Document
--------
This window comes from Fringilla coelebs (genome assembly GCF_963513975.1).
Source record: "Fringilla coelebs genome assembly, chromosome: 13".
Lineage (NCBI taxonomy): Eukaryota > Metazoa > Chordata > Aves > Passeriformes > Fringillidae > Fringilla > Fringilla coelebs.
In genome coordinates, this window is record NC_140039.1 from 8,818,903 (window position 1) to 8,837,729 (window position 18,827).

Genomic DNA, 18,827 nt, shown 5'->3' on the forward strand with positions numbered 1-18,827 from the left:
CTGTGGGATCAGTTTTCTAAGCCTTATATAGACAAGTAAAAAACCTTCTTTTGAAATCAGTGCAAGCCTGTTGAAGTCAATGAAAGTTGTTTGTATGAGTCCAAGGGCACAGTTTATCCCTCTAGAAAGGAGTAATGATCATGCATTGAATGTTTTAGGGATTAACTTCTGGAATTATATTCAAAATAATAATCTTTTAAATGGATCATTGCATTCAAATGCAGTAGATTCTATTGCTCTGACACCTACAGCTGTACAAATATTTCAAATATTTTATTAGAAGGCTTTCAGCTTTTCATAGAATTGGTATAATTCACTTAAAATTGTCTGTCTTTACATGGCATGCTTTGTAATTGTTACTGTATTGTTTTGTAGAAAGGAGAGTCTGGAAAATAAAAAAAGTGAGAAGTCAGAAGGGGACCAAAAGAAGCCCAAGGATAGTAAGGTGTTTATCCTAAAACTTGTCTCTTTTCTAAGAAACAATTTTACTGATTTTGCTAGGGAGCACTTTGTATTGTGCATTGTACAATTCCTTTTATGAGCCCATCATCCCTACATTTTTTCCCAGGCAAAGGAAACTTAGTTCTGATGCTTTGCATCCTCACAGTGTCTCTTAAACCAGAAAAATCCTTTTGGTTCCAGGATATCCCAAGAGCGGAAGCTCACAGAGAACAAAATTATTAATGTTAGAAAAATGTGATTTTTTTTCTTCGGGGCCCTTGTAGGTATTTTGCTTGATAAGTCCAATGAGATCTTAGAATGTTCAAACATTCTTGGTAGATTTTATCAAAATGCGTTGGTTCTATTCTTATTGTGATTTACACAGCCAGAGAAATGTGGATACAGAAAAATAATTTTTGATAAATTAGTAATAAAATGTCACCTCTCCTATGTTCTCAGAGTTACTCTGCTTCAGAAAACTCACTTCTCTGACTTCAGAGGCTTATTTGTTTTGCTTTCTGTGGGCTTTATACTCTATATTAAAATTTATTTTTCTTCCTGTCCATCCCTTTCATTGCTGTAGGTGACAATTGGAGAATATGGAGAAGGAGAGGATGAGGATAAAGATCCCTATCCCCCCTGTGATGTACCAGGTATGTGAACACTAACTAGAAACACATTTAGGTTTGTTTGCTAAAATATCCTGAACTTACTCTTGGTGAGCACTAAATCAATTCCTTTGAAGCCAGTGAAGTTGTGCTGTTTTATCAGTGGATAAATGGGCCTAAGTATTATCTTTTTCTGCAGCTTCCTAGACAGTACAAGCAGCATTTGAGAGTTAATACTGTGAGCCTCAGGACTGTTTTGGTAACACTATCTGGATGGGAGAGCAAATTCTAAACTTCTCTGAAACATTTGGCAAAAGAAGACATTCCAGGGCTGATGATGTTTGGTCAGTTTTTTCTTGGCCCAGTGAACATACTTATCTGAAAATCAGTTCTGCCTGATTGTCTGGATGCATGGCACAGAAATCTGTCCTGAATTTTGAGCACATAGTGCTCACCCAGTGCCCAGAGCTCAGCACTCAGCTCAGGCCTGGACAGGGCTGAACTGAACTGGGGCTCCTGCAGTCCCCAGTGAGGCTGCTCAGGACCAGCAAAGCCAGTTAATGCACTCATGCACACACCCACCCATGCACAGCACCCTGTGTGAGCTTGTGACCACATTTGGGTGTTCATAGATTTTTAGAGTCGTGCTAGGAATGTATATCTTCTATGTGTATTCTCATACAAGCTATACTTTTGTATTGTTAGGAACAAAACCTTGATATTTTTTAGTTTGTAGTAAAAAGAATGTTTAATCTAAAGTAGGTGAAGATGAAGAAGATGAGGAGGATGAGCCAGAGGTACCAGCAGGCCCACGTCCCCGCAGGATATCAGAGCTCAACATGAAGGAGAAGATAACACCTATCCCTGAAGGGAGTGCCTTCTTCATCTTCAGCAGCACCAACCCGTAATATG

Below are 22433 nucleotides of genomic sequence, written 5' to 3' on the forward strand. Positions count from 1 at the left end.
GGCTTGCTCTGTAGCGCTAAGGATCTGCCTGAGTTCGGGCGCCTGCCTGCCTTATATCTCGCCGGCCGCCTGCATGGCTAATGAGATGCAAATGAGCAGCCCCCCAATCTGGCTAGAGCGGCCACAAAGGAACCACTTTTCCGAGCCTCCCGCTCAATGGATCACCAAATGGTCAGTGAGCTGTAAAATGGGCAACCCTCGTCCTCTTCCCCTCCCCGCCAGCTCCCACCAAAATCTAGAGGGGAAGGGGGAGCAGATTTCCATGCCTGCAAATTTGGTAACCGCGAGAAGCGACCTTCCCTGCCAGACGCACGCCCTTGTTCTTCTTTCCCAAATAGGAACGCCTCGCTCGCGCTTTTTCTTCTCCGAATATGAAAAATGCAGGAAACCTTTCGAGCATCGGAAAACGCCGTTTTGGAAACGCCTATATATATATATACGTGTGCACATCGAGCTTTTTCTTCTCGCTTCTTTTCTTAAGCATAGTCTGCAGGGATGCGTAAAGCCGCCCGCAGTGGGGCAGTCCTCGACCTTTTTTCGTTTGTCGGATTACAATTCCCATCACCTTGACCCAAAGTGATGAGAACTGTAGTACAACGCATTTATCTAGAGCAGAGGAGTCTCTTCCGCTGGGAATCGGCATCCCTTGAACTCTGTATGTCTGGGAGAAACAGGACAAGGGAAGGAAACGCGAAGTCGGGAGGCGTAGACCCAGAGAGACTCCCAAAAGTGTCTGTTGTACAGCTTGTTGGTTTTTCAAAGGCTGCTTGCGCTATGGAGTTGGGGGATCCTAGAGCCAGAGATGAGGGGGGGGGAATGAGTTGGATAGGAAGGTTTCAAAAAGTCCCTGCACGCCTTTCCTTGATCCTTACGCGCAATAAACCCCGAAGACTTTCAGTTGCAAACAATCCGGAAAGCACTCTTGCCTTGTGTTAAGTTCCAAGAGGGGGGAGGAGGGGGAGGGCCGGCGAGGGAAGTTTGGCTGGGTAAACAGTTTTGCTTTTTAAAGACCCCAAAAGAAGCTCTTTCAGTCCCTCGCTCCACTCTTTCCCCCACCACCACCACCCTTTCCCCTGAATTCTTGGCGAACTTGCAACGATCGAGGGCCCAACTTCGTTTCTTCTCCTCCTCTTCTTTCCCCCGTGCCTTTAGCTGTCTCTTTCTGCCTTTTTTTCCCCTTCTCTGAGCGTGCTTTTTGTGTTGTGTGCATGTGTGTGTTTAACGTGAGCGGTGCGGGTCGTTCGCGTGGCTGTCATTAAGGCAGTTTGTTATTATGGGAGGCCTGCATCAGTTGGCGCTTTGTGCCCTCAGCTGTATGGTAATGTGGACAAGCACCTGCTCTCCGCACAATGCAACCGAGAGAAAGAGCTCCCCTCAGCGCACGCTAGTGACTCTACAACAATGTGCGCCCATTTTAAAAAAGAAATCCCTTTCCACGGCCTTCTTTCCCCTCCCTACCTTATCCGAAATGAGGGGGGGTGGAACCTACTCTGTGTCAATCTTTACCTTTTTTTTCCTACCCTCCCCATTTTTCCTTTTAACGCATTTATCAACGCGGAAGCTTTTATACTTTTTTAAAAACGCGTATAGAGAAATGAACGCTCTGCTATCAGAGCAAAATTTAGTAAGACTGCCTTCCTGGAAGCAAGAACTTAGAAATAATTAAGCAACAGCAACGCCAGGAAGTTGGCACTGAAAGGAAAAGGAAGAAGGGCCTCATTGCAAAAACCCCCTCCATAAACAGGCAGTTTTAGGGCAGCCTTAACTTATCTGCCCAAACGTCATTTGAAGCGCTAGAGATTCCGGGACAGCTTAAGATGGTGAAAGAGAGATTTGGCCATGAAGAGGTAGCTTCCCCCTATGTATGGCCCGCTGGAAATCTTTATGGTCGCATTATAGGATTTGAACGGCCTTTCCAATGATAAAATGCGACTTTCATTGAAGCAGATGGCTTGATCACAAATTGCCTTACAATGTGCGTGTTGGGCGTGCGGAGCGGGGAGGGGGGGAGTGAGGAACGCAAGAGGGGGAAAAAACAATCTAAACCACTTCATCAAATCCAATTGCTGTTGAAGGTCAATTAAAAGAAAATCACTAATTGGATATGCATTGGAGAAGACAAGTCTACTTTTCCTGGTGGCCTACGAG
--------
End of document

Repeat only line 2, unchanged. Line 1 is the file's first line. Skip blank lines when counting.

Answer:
Source record: "Fringilla coelebs genome assembly, chromosome: 13".